Why Thailand is facing embarrassment on the sporting world stage
It should have been an occasion of soaring national pride as Thai badminton champions enjoyed the crowning success of their career. Instead, Thai viewers watched in embarrassment recently as the national flag was banned at the world championship victory ceremony for the Kingdom’s No 1 mixed doubles duo.
Patriotic fans were frustrated and angered by the embarrassing scene, blaming the government for a ban that has damaged Thailand’s standing in the sporting world.
Lamenting the “shame” caused to the nation, critics and opposition politicians demanded urgent action from the government.
Ban on national flag
The flag ban was imposed in early October by the World Anti-Doping Agency (WADA), as punishment for Thailand’s failure to fully implement the global anti-doping code.
Along with Indonesia and North Korea, Thailand also lost the right to host major international sporting events for the duration of the one-year ban.
Thai athletes can still compete in regional, continental or world championships, but the national flag will only be raised at the Olympic and Paralympic Games.
As such, when Dechapol Puavaranukroh and Sapsiree Taerattanachai won their first world title at the BWF World Championships in Spain on Dec 19, they received their trophy under the Badminton Association of Thailand’s ensign instead of the national flag.
The Thai duo were recently crowned world No 1 in mixed doubles, after winning eight of the nine finals they played this year.
Rushing law revision
Scrambling to get the WADA ban lifted, the Thai government is pushing an amendment to the Sports Doping Control Act of 2012 while appealing for permission to raise the national flag at international tournaments.
Realising it could take months for MPs to amend the law, the Cabinet on Tuesday (Dec 28) approved an executive decree on the control of anti-doping substances proposed by the Sports Authority of Thailand (SAT). The law will take effect as soon as it receives royal endorsement, while the government can seek a parliamentary green light later, said Deputy Prime Minister Wissanu Krea-ngam.
The executive decree was necessary because Thai authorities had promised WADA they would comply with its new code by January, Wissanu said. Any delay could cause more than Bt50 billion in economic damage to Thailand, he added.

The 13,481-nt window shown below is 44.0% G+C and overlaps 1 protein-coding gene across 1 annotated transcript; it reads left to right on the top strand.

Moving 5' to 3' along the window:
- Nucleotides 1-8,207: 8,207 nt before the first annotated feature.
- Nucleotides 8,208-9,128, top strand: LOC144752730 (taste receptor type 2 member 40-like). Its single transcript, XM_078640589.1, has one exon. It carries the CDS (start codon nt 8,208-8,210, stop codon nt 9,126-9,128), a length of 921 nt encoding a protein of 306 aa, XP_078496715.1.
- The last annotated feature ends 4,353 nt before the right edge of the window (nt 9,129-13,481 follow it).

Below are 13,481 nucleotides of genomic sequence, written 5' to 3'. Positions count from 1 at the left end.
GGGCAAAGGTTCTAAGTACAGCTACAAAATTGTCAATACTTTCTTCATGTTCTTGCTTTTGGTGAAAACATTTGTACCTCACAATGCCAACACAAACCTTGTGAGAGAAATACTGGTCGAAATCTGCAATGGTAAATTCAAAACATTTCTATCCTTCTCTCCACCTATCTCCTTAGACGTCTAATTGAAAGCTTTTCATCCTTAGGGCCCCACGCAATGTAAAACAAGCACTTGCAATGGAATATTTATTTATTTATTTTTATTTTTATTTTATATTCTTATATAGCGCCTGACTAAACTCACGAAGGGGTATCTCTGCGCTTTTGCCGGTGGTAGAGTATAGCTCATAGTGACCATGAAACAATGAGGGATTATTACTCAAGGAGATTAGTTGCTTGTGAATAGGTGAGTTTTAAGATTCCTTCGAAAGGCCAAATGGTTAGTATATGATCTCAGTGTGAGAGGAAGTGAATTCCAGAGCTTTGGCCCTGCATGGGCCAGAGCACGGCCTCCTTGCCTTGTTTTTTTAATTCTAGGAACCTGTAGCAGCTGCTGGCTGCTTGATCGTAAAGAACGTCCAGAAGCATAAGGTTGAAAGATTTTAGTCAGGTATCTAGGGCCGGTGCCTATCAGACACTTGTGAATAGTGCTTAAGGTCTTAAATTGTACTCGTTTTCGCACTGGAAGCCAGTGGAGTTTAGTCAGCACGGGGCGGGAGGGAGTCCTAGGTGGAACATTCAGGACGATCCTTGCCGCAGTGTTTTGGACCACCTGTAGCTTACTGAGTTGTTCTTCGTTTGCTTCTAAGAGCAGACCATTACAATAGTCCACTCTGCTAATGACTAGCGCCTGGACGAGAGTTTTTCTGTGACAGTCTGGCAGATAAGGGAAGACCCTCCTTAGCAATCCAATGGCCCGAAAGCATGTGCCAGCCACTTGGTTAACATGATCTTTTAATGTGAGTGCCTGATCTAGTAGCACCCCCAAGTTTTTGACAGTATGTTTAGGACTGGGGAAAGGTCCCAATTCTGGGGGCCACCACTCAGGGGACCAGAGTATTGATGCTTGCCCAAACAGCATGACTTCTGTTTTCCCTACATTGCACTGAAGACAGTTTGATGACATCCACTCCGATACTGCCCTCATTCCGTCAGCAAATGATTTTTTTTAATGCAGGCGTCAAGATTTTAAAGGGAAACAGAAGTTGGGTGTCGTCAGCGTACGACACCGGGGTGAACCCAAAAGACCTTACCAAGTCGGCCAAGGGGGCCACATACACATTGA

The SAT will ask WADA to lift the ban as soon as the amended law takes effect.
SAT Governor Gongsak Yodmani said on Dec 22 that WADA was satisfied with the draft amendment, which it described as “completely in line with its anti-doping rules”.
Wissanu, who oversees the government’s legal affairs, said he was confident the ban would be lifted before the next Southeast Asian Games is hosted by Vietnam in May.
In fact, Thai authorities anticipate the Kingdom will be reinstated before it hosts the 2022 Asian Indoor and Martial Arts Games in March. If not, Thailand faces the embarrassment of hosting a major tournament without being able to fly its national flag.
Frequent updates of rules
WADA regularly updates its code to keep up with latest performance-enhancing substances, and signatory countries – Thailand included – are required to comply with the new rules either through their anti-doping regulations or the country’s laws.
In force since January 1, 2021, the latest WADA code requires that coaches responsible for doped athletes face legal prosecution in addition to a lifetime ban. Thailand’s anti-doping law has no provision regarding this new requirement.
Also, the 2021 WADA Code requires that every signatory country’s national anti-doping agency (NADO) be independent from state control. Thailand’s NADO currently comes under the Sports Authority of Thailand. SAT chief Gongsak said it would soon be made independent to comply with WADA rules.
By Thai PBS World’s Sport Desk